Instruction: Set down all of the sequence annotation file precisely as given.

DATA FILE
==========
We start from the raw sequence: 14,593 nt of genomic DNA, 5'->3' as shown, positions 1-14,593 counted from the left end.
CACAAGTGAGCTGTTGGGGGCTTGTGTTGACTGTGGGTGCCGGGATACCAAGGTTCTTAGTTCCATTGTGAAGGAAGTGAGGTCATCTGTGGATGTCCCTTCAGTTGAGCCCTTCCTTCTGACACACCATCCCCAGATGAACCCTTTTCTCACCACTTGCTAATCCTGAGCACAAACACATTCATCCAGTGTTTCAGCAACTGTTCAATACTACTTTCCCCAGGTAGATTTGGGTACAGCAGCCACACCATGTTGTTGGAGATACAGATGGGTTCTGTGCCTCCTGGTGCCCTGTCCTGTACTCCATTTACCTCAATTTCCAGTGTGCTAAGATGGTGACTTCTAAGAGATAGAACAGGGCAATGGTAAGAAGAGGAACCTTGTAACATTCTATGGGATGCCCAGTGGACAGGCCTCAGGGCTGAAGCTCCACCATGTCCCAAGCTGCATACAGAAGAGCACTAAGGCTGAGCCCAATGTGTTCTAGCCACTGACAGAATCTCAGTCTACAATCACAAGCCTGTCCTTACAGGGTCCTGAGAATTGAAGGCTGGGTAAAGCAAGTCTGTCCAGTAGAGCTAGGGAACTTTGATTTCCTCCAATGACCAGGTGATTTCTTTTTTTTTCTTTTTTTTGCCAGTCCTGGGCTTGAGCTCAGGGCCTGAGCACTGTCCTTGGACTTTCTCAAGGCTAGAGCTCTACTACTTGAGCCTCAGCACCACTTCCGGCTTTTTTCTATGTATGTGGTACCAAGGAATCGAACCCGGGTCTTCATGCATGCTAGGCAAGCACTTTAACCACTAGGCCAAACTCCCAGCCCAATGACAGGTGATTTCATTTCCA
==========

We start from the raw sequence: 14,593 nt of genomic DNA, 5'->3' as shown, positions 1-14,593 counted from the left end.
CACAAGTGAGCTGTTGGGGGCTTGTGTTGACTGTGGGTGCCGGGATACCAAGGTTCTTAGTTCCATTGTGAAGGAAGTGAGGTCATCTGTGGATGTCCCTTCAGTTGAGCCCTTCCTTCTGACACACCATCCCCAGATGAACCCTTTTCTCACCACTTGCTAATCCTGAGCACAAACACATTCATCCAGTGTTTCAGCAACTGTTCAATACTACTTTCCCCAGGTAGATTTGGGTACAGCAGCCACACCATGTTGTTGGAGATACAGATGGGTTCTGTGCCTCCTGGTGCCCTGTCCTGTACTCCATTTACCTCAATTTCCAGTGTGCTAAGATGGTGACTTCTAAGAGATAGAACAGGGCAATGGTAAGAAGAGGAACCTTGTAACATTCTATGGGATGCCCAGTGGACAGGCCTCAGGGCTGAAGCTCCACCATGTCCCAAGCTGCATACAGAAGAGCACTAAGGCTGAGCCCAATGTGTTCTAGCCACTGACAGAATCTCAGTCTACAATCACAAGCCTGTCCTTACAGGGTCCTGAGAATTGAAGGCTGGGTAAAGCAAGTCTGTCCAGTAGAGCTAGGGAACTTTGATTTCCTCCAATGACCAGGTGATTTCTTTTTTTTTCTTTTTTTTGCCAGTCCTGGGCTTGAGCTCAGGGCCTGAGCACTGTCCTTGGACTTTCTCAAGGCTAGAGCTCTACTACTTGAGCCTCAGCACCACTTCCGGCTTTTTTCTATGTATGTGGTACCAAGGAATCGAACCCGGGTCTTCATGCATGCTAGGCAAGCACTTTAACCACTAGGCCAAACTCCCAGCCCAATGACAGGTGATTTCATTTCCA